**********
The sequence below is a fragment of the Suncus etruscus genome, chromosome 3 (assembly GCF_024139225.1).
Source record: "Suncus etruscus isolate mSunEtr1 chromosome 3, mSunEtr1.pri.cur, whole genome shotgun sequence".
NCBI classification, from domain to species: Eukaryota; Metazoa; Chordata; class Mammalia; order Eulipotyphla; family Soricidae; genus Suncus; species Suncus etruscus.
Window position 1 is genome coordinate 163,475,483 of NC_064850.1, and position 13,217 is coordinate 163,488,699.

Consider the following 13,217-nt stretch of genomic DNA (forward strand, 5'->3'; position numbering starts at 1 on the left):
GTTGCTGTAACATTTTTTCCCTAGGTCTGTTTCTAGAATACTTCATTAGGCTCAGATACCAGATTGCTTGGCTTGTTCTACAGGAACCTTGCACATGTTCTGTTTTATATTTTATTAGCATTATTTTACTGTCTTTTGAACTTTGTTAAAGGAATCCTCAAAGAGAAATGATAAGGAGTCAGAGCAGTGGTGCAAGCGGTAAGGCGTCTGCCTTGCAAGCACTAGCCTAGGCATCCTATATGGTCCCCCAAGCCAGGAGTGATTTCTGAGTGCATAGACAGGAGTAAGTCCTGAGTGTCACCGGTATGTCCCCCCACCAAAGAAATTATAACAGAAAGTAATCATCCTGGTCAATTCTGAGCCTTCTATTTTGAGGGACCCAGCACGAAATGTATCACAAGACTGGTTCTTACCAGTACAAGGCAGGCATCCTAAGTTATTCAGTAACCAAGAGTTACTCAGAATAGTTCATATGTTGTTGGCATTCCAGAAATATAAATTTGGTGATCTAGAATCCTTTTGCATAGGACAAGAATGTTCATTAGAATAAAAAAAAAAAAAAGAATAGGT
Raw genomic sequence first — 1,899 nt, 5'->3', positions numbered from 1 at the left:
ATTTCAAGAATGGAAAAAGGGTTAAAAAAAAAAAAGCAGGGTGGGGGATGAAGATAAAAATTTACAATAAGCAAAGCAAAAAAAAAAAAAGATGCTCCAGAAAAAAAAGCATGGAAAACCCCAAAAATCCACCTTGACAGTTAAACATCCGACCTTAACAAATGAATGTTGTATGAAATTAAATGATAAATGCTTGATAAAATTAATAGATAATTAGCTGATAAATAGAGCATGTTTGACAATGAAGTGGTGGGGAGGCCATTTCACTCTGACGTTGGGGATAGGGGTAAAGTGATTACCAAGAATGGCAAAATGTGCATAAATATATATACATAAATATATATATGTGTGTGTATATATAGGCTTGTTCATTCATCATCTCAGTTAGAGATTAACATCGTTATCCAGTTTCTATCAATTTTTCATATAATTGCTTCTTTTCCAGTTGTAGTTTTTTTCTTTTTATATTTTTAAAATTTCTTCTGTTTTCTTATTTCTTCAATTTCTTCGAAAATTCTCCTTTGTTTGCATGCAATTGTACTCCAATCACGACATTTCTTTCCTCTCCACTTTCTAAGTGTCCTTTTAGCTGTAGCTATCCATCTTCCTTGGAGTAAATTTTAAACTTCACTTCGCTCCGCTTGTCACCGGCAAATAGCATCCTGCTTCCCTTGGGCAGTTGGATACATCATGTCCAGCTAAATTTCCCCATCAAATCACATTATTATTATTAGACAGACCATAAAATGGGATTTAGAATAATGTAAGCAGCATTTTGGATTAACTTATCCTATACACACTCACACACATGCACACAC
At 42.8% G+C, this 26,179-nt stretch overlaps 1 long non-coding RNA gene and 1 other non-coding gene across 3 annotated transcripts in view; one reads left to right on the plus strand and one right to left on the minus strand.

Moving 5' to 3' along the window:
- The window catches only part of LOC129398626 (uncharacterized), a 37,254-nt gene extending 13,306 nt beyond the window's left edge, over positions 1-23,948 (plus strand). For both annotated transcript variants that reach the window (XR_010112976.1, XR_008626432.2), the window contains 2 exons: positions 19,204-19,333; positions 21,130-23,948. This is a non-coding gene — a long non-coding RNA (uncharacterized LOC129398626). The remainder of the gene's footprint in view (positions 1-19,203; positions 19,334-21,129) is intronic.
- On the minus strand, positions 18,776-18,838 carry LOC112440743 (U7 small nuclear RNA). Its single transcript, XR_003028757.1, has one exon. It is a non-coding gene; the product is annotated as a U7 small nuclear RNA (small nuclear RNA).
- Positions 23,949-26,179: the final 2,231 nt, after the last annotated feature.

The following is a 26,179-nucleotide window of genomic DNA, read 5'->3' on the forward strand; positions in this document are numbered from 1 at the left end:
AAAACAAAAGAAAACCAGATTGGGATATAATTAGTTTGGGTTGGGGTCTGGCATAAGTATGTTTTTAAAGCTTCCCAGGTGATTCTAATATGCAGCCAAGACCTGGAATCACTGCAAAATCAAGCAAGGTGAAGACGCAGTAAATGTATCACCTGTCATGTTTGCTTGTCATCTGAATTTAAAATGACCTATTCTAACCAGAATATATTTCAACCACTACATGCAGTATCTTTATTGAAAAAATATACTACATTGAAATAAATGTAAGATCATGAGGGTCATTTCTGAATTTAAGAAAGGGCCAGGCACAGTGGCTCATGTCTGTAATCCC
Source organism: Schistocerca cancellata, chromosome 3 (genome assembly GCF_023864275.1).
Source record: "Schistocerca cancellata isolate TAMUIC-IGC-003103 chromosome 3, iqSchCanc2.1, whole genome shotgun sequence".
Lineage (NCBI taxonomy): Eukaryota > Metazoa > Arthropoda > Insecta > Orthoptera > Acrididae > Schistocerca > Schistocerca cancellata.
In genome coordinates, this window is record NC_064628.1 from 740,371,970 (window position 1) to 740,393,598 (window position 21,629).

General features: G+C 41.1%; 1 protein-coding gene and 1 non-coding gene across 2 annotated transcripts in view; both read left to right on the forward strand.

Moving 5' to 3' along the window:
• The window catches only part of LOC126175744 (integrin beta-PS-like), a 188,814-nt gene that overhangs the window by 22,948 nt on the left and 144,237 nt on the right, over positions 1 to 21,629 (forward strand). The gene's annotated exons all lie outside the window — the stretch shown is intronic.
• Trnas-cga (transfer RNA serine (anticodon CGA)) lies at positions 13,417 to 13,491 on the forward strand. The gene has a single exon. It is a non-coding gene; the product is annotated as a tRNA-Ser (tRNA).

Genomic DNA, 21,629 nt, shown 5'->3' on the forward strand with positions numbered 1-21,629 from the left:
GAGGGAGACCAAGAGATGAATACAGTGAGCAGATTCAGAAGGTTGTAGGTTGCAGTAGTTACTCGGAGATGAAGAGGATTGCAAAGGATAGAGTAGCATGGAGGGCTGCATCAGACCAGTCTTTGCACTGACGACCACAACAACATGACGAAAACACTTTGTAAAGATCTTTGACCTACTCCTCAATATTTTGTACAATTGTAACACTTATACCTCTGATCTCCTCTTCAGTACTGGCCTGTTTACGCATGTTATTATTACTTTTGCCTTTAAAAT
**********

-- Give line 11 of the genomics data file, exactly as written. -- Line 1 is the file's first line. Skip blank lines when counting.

- The window catches only part of LOC129398626 (uncharacterized), a 37,254-nt gene extending 13,306 nt beyond the window's left edge, over positions 1-23,948 (plus strand). For both annotated transcript variants that reach the window (XR_010112976.1, XR_008626432.2), the window contains 2 exons: positions 19,204-19,333; positions 21,130-23,948. This is a non-coding gene — a long non-coding RNA (uncharacterized LOC129398626). The remainder of the gene's footprint in view (positions 1-19,203; positions 19,334-21,129) is intronic.